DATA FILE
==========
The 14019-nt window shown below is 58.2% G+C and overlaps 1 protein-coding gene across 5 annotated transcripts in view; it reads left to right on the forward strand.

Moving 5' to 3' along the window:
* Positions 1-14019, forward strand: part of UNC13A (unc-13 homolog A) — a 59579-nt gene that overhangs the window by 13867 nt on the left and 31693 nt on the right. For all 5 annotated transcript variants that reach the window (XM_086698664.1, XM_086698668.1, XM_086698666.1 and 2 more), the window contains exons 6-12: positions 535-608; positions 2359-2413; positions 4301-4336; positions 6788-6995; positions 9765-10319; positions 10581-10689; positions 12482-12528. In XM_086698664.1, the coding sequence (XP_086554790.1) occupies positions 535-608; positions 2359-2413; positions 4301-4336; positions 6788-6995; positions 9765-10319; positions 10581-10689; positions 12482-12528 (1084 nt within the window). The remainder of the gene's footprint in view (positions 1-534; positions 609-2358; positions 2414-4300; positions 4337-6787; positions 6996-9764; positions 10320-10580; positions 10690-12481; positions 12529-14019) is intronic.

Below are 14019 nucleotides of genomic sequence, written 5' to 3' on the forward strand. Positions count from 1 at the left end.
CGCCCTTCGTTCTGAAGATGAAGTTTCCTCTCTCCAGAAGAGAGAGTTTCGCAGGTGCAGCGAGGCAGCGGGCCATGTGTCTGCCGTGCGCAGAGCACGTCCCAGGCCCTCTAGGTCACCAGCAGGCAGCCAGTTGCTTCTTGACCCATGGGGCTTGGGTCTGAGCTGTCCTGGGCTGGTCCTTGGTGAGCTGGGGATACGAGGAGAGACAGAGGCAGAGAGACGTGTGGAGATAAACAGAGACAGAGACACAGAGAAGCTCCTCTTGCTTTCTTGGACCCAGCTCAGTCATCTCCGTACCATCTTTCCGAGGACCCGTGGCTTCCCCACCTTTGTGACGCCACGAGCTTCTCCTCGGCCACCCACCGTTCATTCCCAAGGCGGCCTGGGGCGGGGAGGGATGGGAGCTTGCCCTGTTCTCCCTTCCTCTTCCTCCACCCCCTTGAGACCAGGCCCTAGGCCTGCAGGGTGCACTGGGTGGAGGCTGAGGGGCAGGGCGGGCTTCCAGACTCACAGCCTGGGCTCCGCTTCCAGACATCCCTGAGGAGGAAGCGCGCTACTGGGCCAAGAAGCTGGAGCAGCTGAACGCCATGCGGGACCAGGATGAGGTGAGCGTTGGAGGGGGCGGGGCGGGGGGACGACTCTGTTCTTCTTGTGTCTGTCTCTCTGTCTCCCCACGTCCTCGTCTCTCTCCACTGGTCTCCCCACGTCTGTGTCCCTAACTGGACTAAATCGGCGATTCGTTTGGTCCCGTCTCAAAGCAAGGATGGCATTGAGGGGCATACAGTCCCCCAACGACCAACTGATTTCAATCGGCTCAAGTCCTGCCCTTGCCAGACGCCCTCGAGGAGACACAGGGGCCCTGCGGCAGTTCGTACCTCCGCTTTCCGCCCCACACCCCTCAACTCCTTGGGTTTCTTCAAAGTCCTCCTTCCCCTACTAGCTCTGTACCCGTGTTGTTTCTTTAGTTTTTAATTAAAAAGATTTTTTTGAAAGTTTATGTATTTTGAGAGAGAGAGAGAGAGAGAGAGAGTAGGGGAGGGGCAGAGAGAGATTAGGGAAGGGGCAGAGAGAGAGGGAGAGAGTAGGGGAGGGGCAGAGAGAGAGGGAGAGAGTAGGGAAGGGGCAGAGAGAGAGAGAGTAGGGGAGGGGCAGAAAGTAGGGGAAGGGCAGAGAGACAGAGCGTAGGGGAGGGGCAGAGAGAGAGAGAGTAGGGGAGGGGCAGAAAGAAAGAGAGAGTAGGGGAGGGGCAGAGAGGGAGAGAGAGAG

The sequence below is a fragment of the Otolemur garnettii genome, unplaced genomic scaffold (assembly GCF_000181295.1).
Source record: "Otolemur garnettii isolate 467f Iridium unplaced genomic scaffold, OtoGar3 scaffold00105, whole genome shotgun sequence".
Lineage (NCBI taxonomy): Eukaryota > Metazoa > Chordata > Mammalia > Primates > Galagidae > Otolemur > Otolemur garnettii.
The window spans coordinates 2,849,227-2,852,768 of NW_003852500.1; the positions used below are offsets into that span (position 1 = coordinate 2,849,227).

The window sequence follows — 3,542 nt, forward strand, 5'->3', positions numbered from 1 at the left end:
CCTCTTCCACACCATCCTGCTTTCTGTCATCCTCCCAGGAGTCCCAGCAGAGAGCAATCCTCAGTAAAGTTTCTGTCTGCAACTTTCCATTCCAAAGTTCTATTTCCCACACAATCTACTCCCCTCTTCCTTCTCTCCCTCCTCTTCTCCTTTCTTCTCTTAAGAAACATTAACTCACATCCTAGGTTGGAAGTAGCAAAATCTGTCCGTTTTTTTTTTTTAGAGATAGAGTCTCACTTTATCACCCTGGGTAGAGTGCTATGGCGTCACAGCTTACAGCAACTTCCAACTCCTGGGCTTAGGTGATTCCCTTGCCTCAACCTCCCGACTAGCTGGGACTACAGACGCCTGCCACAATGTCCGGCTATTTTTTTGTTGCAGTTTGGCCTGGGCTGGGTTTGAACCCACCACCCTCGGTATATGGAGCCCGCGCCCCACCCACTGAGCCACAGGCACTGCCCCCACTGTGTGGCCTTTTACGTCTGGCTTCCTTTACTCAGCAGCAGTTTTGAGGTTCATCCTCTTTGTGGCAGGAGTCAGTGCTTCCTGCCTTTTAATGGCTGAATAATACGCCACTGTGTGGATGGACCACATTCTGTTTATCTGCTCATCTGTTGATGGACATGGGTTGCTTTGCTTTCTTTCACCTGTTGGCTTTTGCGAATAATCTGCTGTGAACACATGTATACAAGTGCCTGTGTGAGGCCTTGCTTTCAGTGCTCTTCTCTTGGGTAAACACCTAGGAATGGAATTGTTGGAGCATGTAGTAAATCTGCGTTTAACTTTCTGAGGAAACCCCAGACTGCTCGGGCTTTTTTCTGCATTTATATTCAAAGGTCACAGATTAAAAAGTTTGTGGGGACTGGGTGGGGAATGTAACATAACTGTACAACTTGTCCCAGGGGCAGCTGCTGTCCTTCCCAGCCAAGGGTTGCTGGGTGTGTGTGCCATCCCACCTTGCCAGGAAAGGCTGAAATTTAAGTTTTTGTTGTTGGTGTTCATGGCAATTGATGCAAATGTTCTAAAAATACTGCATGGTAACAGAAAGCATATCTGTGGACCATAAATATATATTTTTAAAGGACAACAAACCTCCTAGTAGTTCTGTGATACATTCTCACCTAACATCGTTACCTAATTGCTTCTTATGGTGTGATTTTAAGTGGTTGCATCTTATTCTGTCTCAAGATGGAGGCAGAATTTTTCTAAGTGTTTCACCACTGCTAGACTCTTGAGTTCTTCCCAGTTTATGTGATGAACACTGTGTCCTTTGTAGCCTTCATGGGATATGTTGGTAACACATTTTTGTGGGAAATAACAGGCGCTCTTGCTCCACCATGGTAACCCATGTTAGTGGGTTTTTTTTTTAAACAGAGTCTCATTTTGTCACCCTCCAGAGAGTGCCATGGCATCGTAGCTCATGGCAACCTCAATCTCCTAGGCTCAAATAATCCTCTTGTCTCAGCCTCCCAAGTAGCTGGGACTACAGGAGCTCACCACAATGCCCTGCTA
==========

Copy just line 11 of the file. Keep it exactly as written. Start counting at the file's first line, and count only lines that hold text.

CCTCTTCCACACCATCCTGCTTTCTGTCATCCTCCCAGGAGTCCCAGCAGAGAGCAATCCTCAGTAAAGTTTCTGTCTGCAACTTTCCATTCCAAAGTTCTATTTCCCACACAATCTACTCCCCTCTTCCTTCTCTCCCTCCTCTTCTCCTTTCTTCTCTTAAGAAACATTAACTCACATCCTAGGTTGGAAGTAGCAAAATCTGTCCGTTTTTTTTTTTTAGAGATAGAGTCTCACTTTATCACCCTGGGTAGAGTGCTATGGCGTCACAGCTTACAGCAACTTCCAACTCCTGGGCTTAGGTGATTCCCTTGCCTCAACCTCCCGACTAGCTGGGACTACAGACGCCTGCCACAATGTCCGGCTATTTTTTTGTTGCAGTTTGGCCTGGGCTGGGTTTGAACCCACCACCCTCGGTATATGGAGCCCGCGCCCCACCCACTGAGCCACAGGCACTGCCCCCACTGTGTGGCCTTTTACGTCTGGCTTCCTTTACTCAGCAGCAGTTTTGAGGTTCATCCTCTTTGTGGCAGGAGTCAGTGCTTCCTGCCTTTTAATGGCTGAATAATACGCCACTGTGTGGATGGACCACATTCTGTTTATCTGCTCATCTGTTGATGGACATGGGTTGCTTTGCTTTCTTTCACCTGTTGGCTTTTGCGAATAATCTGCTGTGAACACATGTATACAAGTGCCTGTGTGAGGCCTTGCTTTCAGTGCTCTTCTCTTGGGTAAACACCTAGGAATGGAATTGTTGGAGCATGTAGTAAATCTGCGTTTAACTTTCTGAGGAAACCCCAGACTGCTCGGGCTTTTTTCTGCATTTATATTCAAAGGTCACAGATTAAAAAGTTTGTGGGGACTGGGTGGGGAATGTAACATAACTGTACAACTTGTCCCAGGGGCAGCTGCTGTCCTTCCCAGCCAAGGGTTGCTGGGTGTGTGTGCCATCCCACCTTGCCAGGAAAGGCTGAAATTTAAGTTTTTGTTGTTGGTGTTCATGGCAATTGATGCAAATGTTCTAAAAATACTGCATGGTAACAGAAAGCATATCTGTGGACCATAAATATATATTTTTAAAGGACAACAAACCTCCTAGTAGTTCTGTGATACATTCTCACCTAACATCGTTACCTAATTGCTTCTTATGGTGTGATTTTAAGTGGTTGCATCTTATTCTGTCTCAAGATGGAGGCAGAATTTTTCTAAGTGTTTCACCACTGCTAGACTCTTGAGTTCTTCCCAGTTTATGTGATGAACACTGTGTCCTTTGTAGCCTTCATGGGATATGTTGGTAACACATTTTTGTGGGAAATAACAGGCGCTCTTGCTCCACCATGGTAACCCATGTTAGTGGGTTTTTTTTTTAAACAGAGTCTCATTTTGTCACCCTCCAGAGAGTGCCATGGCATCGTAGCTCATGGCAACCTCAATCTCCTAGGCTCAAATAATCCTCTTGTCTCAGCCTCCCAAGTAGCTGGGACTACAGGAGCTCACCACAATGCCCTGCTA